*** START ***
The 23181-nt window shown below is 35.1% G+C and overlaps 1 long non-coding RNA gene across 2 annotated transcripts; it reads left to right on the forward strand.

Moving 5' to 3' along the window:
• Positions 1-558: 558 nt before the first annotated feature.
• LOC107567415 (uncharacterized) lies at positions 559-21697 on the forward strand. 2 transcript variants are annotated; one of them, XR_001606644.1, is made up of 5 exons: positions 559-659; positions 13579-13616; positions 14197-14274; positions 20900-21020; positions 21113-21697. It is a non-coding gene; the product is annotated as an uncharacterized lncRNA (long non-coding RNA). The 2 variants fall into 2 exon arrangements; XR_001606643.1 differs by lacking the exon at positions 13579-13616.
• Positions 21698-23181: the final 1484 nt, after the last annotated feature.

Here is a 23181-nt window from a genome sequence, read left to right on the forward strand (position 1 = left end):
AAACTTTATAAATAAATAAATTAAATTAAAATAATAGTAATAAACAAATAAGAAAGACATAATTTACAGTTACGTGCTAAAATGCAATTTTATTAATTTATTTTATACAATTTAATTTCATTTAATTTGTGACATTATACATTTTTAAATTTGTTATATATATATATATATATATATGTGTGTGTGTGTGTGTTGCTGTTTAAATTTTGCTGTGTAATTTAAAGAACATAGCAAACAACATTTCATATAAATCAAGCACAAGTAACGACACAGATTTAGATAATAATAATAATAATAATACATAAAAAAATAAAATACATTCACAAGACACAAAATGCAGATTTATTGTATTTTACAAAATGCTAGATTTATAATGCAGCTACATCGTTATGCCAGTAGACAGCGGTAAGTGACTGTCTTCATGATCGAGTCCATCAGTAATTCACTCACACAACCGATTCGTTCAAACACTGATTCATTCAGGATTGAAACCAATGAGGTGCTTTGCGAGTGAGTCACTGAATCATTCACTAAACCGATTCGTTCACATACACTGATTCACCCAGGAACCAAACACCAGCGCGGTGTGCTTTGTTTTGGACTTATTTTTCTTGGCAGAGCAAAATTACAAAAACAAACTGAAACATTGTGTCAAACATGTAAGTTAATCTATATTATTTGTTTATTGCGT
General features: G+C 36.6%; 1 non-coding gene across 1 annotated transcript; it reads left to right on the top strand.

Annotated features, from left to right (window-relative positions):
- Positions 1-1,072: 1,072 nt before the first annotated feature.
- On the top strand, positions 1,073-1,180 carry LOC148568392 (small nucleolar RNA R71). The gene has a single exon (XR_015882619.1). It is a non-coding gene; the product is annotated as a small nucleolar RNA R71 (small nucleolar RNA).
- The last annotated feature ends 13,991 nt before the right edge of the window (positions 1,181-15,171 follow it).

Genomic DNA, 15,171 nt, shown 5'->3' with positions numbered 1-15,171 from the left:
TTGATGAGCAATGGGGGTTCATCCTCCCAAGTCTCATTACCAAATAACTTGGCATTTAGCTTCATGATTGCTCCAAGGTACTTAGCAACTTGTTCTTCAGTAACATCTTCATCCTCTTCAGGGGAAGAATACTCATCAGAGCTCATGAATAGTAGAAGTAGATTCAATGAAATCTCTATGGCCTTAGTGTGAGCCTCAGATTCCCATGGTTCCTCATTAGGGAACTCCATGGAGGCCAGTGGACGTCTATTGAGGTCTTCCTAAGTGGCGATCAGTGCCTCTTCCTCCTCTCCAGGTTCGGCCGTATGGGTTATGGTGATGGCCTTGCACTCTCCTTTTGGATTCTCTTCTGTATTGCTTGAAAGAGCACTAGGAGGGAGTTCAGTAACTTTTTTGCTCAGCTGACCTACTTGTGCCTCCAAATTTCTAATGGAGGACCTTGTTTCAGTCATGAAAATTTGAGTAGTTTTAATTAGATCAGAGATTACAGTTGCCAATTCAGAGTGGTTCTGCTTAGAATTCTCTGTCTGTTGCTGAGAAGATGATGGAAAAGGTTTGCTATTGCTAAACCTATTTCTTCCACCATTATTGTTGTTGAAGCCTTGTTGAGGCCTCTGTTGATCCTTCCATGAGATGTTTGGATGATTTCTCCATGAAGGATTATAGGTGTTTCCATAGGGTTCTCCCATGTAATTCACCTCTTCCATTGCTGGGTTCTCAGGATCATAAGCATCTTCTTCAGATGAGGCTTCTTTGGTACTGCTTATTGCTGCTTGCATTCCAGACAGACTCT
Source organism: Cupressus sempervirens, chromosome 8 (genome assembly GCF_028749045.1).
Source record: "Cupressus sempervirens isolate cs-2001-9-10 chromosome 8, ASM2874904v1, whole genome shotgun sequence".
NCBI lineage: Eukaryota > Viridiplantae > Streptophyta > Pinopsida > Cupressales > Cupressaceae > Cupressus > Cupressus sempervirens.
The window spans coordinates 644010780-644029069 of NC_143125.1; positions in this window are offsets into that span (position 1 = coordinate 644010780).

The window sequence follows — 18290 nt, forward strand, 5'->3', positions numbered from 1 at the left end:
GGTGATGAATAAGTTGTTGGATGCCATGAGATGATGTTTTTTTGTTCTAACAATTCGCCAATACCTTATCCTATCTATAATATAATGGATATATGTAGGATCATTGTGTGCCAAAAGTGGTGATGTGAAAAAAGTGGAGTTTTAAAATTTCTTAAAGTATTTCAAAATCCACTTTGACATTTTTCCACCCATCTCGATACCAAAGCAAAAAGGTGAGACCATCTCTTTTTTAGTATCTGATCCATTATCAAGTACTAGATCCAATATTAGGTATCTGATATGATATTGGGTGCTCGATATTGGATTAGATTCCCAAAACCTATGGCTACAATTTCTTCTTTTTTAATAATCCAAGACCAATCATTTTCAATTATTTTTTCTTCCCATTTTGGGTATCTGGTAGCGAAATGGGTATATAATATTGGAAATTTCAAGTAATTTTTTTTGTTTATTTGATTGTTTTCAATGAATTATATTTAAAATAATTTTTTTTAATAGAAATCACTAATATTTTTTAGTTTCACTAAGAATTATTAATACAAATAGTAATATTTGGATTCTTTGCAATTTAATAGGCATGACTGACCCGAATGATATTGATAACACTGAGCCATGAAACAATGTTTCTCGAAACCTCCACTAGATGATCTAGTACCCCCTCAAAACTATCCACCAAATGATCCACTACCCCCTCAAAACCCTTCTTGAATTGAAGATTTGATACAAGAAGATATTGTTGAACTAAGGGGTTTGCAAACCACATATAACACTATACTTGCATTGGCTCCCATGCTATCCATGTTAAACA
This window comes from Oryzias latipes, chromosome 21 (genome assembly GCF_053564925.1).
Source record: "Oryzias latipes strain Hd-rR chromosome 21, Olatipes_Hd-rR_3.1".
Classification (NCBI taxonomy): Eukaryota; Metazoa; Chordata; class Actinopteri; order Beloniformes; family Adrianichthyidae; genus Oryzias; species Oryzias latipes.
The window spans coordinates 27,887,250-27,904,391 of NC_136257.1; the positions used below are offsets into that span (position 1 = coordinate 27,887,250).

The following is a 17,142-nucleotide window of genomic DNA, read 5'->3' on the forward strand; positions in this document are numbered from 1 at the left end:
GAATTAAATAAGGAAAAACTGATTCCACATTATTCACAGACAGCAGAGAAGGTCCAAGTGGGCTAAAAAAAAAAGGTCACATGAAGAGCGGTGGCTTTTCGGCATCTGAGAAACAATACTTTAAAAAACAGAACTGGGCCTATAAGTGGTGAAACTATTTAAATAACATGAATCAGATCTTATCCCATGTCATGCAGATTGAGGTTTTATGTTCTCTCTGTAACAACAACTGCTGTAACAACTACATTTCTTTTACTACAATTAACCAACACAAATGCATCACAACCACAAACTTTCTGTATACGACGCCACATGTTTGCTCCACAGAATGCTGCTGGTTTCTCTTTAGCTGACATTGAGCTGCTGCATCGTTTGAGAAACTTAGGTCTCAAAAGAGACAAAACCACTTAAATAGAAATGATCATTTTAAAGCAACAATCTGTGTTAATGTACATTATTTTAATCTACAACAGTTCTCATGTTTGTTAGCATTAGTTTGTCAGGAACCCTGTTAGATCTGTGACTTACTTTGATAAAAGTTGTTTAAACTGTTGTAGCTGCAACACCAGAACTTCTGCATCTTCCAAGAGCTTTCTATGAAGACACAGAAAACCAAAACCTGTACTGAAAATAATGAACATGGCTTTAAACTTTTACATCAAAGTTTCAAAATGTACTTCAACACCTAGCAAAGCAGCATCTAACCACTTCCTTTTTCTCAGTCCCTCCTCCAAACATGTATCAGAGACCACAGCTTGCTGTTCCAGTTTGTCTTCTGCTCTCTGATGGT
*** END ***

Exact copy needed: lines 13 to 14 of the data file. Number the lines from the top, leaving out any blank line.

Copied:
Genomic DNA, 15,171 nt, shown 5'->3' with positions numbered 1-15,171 from the left:
TTGATGAGCAATGGGGGTTCATCCTCCCAAGTCTCATTACCAAATAACTTGGCATTTAGCTTCATGATTGCTCCAAGGTACTTAGCAACTTGTTCTTCAGTAACATCTTCATCCTCTTCAGGGGAAGAATACTCATCAGAGCTCATGAATAGTAGAAGTAGATTCAATGAAATCTCTATGGCCTTAGTGTGAGCCTCAGATTCCCATGGTTCCTCATTAGGGAACTCCATGGAGGCCAGTGGACGTCTATTGAGGTCTTCCTAAGTGGCGATCAGTGCCTCTTCCTCCTCTCCAGGTTCGGCCGTATGGGTTATGGTGATGGCCTTGCACTCTCCTTTTGGATTCTCTTCTGTATTGCTTGAAAGAGCACTAGGAGGGAGTTCAGTAACTTTTTTGCTCAGCTGACCTACTTGTGCCTCCAAATTTCTAATGGAGGACCTTGTTTCAGTCATGAAAATTTGAGTAGTTTTAATTAGATCAGAGATTACAGTTGCCAATTCAGAGTGGTTCTGCTTAGAATTCTCTGTCTGTTGCTGAGAAGATGATGGAAAAGGTTTGCTATTGCTAAACCTATTTCTTCCACCATTATTGTTGTTGAAGCCTTGTTGAGGCCTCTGTTGATCCTTCCATGAGATGTTTGGATGATTTCTCCATGAAGGATTATAGGTGTTTCCATAGGGTTCTCCCATGTAATTCACCTCTTCCATTGCTGGGTTCTCAGGATCATAAGCATCTTCTTCAGATGAGGCTTCTTTGGTACTGCTTATTGCTGCTTGCATTCCAGACAGACTCT